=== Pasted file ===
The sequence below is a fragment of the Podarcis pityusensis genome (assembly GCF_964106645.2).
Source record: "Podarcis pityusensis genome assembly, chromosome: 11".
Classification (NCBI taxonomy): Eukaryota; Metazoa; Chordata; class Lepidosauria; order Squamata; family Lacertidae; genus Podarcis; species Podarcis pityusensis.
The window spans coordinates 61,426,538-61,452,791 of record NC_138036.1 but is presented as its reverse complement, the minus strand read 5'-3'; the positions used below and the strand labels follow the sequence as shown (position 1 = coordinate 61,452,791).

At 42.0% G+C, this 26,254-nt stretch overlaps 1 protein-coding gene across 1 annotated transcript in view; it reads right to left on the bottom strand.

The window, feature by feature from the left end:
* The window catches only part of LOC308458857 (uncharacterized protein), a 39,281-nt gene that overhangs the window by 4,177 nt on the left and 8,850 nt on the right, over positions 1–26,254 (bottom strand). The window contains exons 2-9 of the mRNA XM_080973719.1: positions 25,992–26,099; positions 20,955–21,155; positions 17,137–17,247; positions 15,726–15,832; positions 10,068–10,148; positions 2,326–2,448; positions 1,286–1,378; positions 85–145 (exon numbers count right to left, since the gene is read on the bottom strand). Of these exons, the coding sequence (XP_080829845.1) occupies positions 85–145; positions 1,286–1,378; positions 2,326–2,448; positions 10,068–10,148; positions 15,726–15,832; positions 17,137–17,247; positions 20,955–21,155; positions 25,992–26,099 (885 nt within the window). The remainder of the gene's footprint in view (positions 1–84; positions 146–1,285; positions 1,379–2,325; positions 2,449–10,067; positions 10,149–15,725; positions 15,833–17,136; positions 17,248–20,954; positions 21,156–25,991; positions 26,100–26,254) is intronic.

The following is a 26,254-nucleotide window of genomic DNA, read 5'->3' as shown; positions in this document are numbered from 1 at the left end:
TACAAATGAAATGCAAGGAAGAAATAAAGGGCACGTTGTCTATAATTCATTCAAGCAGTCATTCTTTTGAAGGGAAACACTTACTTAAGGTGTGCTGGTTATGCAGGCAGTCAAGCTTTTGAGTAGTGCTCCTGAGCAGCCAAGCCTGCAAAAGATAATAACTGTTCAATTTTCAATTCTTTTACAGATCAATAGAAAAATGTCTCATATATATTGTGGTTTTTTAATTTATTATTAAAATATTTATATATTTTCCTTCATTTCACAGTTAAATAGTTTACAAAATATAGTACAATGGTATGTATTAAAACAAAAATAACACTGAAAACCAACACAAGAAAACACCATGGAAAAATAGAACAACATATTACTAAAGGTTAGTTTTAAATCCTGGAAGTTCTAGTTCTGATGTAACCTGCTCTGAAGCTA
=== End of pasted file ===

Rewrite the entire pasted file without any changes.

The sequence below is a fragment of the Podarcis pityusensis genome (assembly GCF_964106645.2).
Source record: "Podarcis pityusensis genome assembly, chromosome: 11".
Classification (NCBI taxonomy): Eukaryota; Metazoa; Chordata; class Lepidosauria; order Squamata; family Lacertidae; genus Podarcis; species Podarcis pityusensis.
The window spans coordinates 61,426,538-61,452,791 of record NC_138036.1 but is presented as its reverse complement, the minus strand read 5'-3'; the positions used below and the strand labels follow the sequence as shown (position 1 = coordinate 61,452,791).

At 42.0% G+C, this 26,254-nt stretch overlaps 1 protein-coding gene across 1 annotated transcript in view; it reads right to left on the bottom strand.

The window, feature by feature from the left end:
* The window catches only part of LOC308458857 (uncharacterized protein), a 39,281-nt gene that overhangs the window by 4,177 nt on the left and 8,850 nt on the right, over positions 1–26,254 (bottom strand). The window contains exons 2-9 of the mRNA XM_080973719.1: positions 25,992–26,099; positions 20,955–21,155; positions 17,137–17,247; positions 15,726–15,832; positions 10,068–10,148; positions 2,326–2,448; positions 1,286–1,378; positions 85–145 (exon numbers count right to left, since the gene is read on the bottom strand). Of these exons, the coding sequence (XP_080829845.1) occupies positions 85–145; positions 1,286–1,378; positions 2,326–2,448; positions 10,068–10,148; positions 15,726–15,832; positions 17,137–17,247; positions 20,955–21,155; positions 25,992–26,099 (885 nt within the window). The remainder of the gene's footprint in view (positions 1–84; positions 146–1,285; positions 1,379–2,325; positions 2,449–10,067; positions 10,149–15,725; positions 15,833–17,136; positions 17,248–20,954; positions 21,156–25,991; positions 26,100–26,254) is intronic.

The following is a 26,254-nucleotide window of genomic DNA, read 5'->3' as shown; positions in this document are numbered from 1 at the left end:
TACAAATGAAATGCAAGGAAGAAATAAAGGGCACGTTGTCTATAATTCATTCAAGCAGTCATTCTTTTGAAGGGAAACACTTACTTAAGGTGTGCTGGTTATGCAGGCAGTCAAGCTTTTGAGTAGTGCTCCTGAGCAGCCAAGCCTGCAAAAGATAATAACTGTTCAATTTTCAATTCTTTTACAGATCAATAGAAAAATGTCTCATATATATTGTGGTTTTTTAATTTATTATTAAAATATTTATATATTTTCCTTCATTTCACAGTTAAATAGTTTACAAAATATAGTACAATGGTATGTATTAAAACAAAAATAACACTGAAAACCAACACAAGAAAACACCATGGAAAAATAGAACAACATATTACTAAAGGTTAGTTTTAAATCCTGGAAGTTCTAGTTCTGATGTAACCTGCTCTGAAGCTA